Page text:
Louisa: So you’re saying that animals aren’t getting sick of us, but when we encroach into their domain, we may pay the consequences.
Tom Smith: I think in all the research I’ve published, and I’ve had three separate papers on this topic that address this, the best predictor of the number of animal attacks is the number of people in animal territory. The more people, the more problems. It’s not like animals are getting more edgy or I think that’s what people go to. Are the grizzlies on a rampage this summer or something? No, there’s just more people in grizzly habitat doing the wrong thing.
Wes Larson: I think especially since the pandemic, we’ve seen a lot more people outside recreating a lot more people using the national parks, using state parks, using these areas where they’re at a higher chance of encountering one of these animals that might have a negative interaction with the person and. And I do think the news loves to spin those as the bears are on a rampage right now, or sharks are attacking people at a higher frequency because of these factors.
But when really it is just what Tom mentioned, that it’s just, there’s more people out there. And so you’re bound to have a few more encounters. Personally, I think it’s on us then to adjust for that, to prepare better for those kinds of encounters, rather than blame animals that have just simply been doing what they’ve always been doing.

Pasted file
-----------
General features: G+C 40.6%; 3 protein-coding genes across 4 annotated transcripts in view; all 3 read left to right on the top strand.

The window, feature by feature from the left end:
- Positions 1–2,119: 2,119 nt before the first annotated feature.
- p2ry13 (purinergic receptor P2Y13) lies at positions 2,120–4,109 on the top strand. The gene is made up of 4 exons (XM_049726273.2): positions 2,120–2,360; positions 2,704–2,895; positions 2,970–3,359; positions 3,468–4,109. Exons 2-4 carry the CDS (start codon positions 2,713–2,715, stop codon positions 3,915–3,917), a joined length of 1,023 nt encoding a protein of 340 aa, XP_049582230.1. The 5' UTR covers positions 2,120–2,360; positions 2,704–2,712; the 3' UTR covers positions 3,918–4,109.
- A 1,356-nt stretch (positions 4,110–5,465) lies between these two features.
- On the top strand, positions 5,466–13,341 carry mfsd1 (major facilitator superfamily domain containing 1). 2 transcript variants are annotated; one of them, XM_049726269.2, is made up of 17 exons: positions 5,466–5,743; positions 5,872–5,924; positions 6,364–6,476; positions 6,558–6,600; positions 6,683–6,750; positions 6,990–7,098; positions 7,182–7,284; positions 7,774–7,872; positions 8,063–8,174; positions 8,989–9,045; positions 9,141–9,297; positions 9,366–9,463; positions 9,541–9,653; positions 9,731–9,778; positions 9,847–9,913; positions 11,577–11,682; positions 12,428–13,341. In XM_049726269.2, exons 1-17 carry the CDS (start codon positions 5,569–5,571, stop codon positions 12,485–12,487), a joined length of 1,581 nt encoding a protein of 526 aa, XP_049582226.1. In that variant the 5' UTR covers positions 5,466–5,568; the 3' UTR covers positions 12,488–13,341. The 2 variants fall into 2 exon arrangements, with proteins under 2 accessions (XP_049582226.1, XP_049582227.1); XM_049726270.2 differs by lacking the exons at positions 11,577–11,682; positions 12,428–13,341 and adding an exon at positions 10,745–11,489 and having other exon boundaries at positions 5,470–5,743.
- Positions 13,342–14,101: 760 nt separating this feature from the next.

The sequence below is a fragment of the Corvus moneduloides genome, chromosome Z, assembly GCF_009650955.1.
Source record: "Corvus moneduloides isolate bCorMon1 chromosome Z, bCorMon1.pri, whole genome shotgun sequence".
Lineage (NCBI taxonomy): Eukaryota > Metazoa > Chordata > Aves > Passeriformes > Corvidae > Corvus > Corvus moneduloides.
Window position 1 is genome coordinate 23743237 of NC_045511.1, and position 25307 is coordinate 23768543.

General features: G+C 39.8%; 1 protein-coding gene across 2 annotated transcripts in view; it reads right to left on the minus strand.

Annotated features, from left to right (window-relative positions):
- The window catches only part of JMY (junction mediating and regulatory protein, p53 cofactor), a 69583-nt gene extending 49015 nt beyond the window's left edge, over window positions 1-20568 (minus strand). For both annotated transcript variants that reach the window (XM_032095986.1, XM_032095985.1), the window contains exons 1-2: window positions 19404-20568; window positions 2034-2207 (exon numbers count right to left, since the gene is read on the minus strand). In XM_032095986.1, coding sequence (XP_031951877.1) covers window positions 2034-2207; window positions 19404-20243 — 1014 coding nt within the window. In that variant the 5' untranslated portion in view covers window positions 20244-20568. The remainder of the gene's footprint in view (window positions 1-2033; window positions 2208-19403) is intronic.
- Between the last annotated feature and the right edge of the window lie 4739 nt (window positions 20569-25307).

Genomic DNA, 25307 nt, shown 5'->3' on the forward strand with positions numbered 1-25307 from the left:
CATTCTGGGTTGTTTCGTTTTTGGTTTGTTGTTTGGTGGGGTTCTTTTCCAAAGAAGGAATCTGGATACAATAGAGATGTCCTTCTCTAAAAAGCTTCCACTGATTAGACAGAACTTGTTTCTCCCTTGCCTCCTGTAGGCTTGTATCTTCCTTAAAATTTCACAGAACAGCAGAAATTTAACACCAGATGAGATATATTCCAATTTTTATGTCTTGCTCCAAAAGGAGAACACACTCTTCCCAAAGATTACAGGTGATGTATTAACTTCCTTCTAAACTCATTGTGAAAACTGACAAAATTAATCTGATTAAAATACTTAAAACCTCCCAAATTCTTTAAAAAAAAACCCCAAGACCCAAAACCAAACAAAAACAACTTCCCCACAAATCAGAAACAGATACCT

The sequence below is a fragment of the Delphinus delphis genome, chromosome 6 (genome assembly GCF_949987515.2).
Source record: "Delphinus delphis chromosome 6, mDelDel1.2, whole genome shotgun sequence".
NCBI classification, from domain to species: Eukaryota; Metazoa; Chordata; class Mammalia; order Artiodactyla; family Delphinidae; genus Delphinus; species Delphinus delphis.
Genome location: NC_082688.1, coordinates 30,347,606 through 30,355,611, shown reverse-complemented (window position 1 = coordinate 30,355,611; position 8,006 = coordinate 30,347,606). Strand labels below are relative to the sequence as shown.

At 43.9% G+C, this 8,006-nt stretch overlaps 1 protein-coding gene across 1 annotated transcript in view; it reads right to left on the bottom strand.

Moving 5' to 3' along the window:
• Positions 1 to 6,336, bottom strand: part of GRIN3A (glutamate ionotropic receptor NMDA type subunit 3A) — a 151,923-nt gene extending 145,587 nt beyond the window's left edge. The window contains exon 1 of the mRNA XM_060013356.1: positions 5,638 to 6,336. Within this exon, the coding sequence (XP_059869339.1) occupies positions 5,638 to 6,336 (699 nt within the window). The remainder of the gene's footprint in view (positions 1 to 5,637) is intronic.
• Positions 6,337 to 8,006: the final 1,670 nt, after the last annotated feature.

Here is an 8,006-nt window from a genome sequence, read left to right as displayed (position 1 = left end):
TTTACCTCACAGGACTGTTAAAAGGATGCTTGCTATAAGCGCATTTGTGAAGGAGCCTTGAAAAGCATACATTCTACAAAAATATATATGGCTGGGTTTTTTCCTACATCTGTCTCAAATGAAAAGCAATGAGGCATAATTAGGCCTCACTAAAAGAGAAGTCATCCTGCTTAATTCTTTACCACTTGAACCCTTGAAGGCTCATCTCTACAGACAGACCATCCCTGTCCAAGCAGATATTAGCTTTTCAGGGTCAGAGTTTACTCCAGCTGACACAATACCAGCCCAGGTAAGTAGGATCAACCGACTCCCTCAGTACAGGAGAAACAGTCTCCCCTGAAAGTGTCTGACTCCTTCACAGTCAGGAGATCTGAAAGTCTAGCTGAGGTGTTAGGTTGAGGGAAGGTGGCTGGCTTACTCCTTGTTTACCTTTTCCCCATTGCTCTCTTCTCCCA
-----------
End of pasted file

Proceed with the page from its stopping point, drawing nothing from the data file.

Louisa: What are the implications of the media pinning blame on the wildlife and glossing over all the human decision making that leads to these attacks?
Tom Smith: So here’s the issue really for me. I see the headlines, we need fewer bears in the Yellowstone ecosystem. No, what we need is fewer people doing wrong things in bear habitat.
That’s what we need. Because as long as people insist on doing the wrong things, all you need is one bear. Just one because eventually that one bear is going to run into those people and bears do what bears do, which is when like this last one killed with the Yellowstone.
Louisa: The incident Tom is referring to happened in July and involved a woman either hiking or trail running alone eight miles from the trailhead without firearms or bear spray. The grizzly just this past week was caught and euthanized.
Tom Smith: That was a tragic thing. But if you insist on running in bear country by yourself with no deterrence in the morning or late in the evening. Your time is gonna run out. And then what, what, what’s the press? Do they go after the bears? I’d like to see ’em go after these people, and it’s not out of disrespect, but it’s like, come on.
Louisa: I’ve noticed a few incidents where human attitudes towards animals actually have an impact on legislation. For example, representatives in Montana are pushing to remove bears from the endangered species list. But these politicians often use the media attention garnered after an attack to villainize bears and want the ability to reduce their numbers by what many conservationists fear is too drastic a number.